TCF7L2 serves as a crucial transcription factor of the Wnt pathway mediating the downstream effects of Wnt signaling by interacting with β-catenin [46, 49]. First, we predicted that the promoter of LGR6 contained multiple binding sites of TCF7L2 based on UCSC and JASPAR databases (Fig. 6D). Second, by analyzing the TCGA database and our clinical specimens, we found that LGR6 was positively correlated with TCF7L2 in cervical cancer. Subsequently, the dual-luciferase assay and qChIP assay confirmed that TCF7L2 acted as a transcriptional activator to directly bind the promoter of LGR6 to induce the expression of LGR6 (Fig. 6H, I). Furthermore, TCF7L2 was also upregulated in LGR6high cervical cancer cells. A previous study showed that β-catenin in the nucleus combined with SATB1 could upregulate the transcriptional level of TCF7L2 in colorectal cancer . We proved that the Wnt agonist CHIR-99021 and overexpression of CTNNB1 could upregulate the expression of TCF7L2 in cervical cancer cells and 293T cells (Fig. S5). Therefore, LGR6 activated the Wnt signaling and upregulated the expression of TCF7L2 by increasing the expression of β-catenin and promoting the nuclear translocation of β-catenin. Then, transcription factor TCF7L2 combined with β-catenin in the nucleus further increased the expression of LGR6 (Fig. 7M). This is the first study to confirm that the existence of a novel β-catenin/TCF7L2/LGR6-positive feedback loop in cervical cancer, and LGR6 induces its own expression via the β-catenin/TCF7L2/LGR6 loop to further activate the Wnt signaling. Furthermore, as TCF7L2 expression increased, the probability of cervical cancer patients’ RFS decreased (Fig. S8a, p = 0.0054). Consistent with LGR6, TCF7L2 also predicted a poor prognosis in cervical cancer. Therefore, our research provided a theoretical basis for therapy targeting LGR6high cervical CSCs to improve the prognosis of cervical cancer patients.
In summary, our study illuminated for the first time that LGR6 activated the Wnt/β-catenin signaling pathway and upregulated the protein level of pluripotency-associated stem cell factors including SOX2 and OCT4 in LGR6high cervical CSCs. Furthermore, LGR6 was proven to increase its own expression through a novel β-catenin/TCF7L2/LGR6-positive feedback loop, which further activated the Wnt/β-catenin signaling pathway, and finally promoting cervical cancer progression and showing a vital role in a poor prognosis for cervical cancer patients.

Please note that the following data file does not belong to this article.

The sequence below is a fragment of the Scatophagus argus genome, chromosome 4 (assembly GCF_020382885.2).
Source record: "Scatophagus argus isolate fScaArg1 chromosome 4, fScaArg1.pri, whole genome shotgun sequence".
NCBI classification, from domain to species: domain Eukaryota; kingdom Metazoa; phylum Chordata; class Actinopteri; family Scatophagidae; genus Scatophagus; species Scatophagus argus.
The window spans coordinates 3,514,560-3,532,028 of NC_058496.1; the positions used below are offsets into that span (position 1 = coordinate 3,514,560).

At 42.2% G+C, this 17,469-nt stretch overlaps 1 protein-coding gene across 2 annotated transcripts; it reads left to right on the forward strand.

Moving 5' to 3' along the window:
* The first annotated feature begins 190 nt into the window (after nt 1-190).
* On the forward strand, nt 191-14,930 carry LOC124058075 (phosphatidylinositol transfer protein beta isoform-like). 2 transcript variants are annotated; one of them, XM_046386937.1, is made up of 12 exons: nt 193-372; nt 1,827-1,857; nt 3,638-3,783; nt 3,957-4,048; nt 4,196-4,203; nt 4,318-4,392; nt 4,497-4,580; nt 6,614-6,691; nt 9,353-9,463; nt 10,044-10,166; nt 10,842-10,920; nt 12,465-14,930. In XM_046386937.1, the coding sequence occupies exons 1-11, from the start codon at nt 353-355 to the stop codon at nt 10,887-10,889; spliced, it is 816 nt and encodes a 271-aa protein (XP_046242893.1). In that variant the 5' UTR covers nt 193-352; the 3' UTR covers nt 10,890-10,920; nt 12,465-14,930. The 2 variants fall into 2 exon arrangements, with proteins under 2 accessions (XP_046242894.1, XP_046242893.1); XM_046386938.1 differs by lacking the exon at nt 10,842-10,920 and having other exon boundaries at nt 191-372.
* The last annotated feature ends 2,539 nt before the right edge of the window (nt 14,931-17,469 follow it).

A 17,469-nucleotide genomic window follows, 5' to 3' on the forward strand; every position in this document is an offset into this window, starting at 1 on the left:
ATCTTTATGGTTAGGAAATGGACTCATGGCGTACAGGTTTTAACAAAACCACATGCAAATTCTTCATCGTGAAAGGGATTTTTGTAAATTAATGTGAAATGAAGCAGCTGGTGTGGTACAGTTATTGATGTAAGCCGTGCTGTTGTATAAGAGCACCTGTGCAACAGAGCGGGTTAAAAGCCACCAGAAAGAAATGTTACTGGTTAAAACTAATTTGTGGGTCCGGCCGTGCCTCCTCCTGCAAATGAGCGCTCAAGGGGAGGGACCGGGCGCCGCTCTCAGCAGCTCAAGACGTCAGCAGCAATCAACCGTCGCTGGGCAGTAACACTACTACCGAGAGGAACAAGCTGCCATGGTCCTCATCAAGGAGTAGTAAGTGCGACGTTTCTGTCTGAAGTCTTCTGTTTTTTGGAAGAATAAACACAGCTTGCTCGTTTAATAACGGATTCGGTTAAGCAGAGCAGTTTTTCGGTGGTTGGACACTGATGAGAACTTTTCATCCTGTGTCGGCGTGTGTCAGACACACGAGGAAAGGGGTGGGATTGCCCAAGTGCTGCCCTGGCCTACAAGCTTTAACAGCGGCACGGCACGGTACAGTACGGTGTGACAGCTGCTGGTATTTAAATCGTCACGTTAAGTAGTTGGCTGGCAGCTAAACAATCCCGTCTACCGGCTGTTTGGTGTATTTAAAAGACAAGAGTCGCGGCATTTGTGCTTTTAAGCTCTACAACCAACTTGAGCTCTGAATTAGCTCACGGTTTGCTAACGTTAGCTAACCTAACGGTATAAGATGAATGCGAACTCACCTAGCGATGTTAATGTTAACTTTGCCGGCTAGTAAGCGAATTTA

Materials and methods
Cell lines, human tissue samples, and primary culture
The human cervical carcinoma cell lines (HeLa, SiHa, C-33A, CaSki, and HT-3) and 293T cells were bought from ATCC. HeLa, SiHa, C-33A, and 293T cells were grown in DMEM (Sigma-Aldrich); CaSki cells were grown in RPMI-1640 medium (Sigma-Aldrich); HT-3 cells were grown in McCoy’s 5A medium (Sigma-Aldrich). All mediums were supplemented with 10% FBS (Invitrogen, Carlsbad, CA, USA). NC and cervical cancer tissues were randomly obtained from the First Affiliated Hospital of Xi’an Jiaotong University, which was authorized by the human ethics committee. We excluded patients with chemotherapy, immunotherapy, or radiotherapy. The histological classifications and clinical staging were performed by the International Federation of Gynecology and Obstetrics classification system. Fresh cervical cancer tissues were obtained from nine cervical cancer patients after colpos biopsy or surgery used for the establishment of primary cervical cancer cells, which were authorized by the human ethics committee. The primary cervical cancer cells were cultured as described . The primary cervical cancer cells (PCC1 cells) were bought from Fenghui Biotechnology Co., Ltd (Hunan province, China).
IHC and ICC
The procedure of IHC and ICC staining was shown in the previous studies . LGR6 staining was evaluated blindly and independently by two pathologists. The score for staining intensity (0 = no staining, 1 = light brown, 2 = brown, and 3 = dark brown) and staining frequency (0 = 0–10%, 1 = 11–25%, 2 = 26–50%, 3 = 51–75%, and 4 = 76–100%) were multiplied to obtain the immunoreactivity score (IRS). The IRS 0–3 was deemed negative, 4–6 weak positive, and >6 strong positive. Two different pathologists evaluated all the specimens in a blinded manner. The antibodies used were as follows: anti-LGR6 (#MAB8458, R&D Systems, USA), anti-β-catenin (#sc-7963, Santa Cruz, USA), anti-TCF7L2 (#sc-166699, Santa Cruz, USA), anti-c-Myc (#10828-1-AP, Proteintech, China), OCT4 (#sc-5279, Santa Cruz, USA), anti-SOX2 (#3579, Cell Signaling Technology, USA), anti-KLF4 (#sc-20691, Santa Cruz, USA), anti-ALDH1A1 (#sc-374149, Santa Cruz, USA), anti-LGR5 (#PAB2591, Abnova, Taiwan), anti-LGR4 (#sc-390630, Santa Cruz, USA).
All data were analyzed by the SPSS 22.0 software (SPSS Inc., Chicago, IL, USA). The measurement data were shown as mean ± SD or SEM. The comparison between two groups was analyzed by two-tailed t test and among multiple groups were analyzed by χ2 test or one-way analysis of variance. The correlation of two genes was analyzed by Pearson’s test. The difference with p < 0.05 was considered statistically significant.
A detailed account was provided in the Supplementary section.
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We thank Dr. Lu Li for their help in plasmid construction experiments.
This work was supported by a grant Dr. Wen-Ting Yang from the Fundamental Research Funds for the Central Universities (xzy012020064) and Prof. Peng-Sheng Zheng from the National Natural Science Foundation of China (Nos. 81472728 and 81672910).
The authors declare no competing interests.
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Feng, Q., Li, S., Ma, HM. et al. LGR6 activates the Wnt/β-catenin signaling pathway and forms a β-catenin/TCF7L2/LGR6 feedback loop in LGR6high cervical cancer stem cells. Oncogene 40, 6103–6114 (2021). https://doi.org/10.1038/s41388-021-02002-1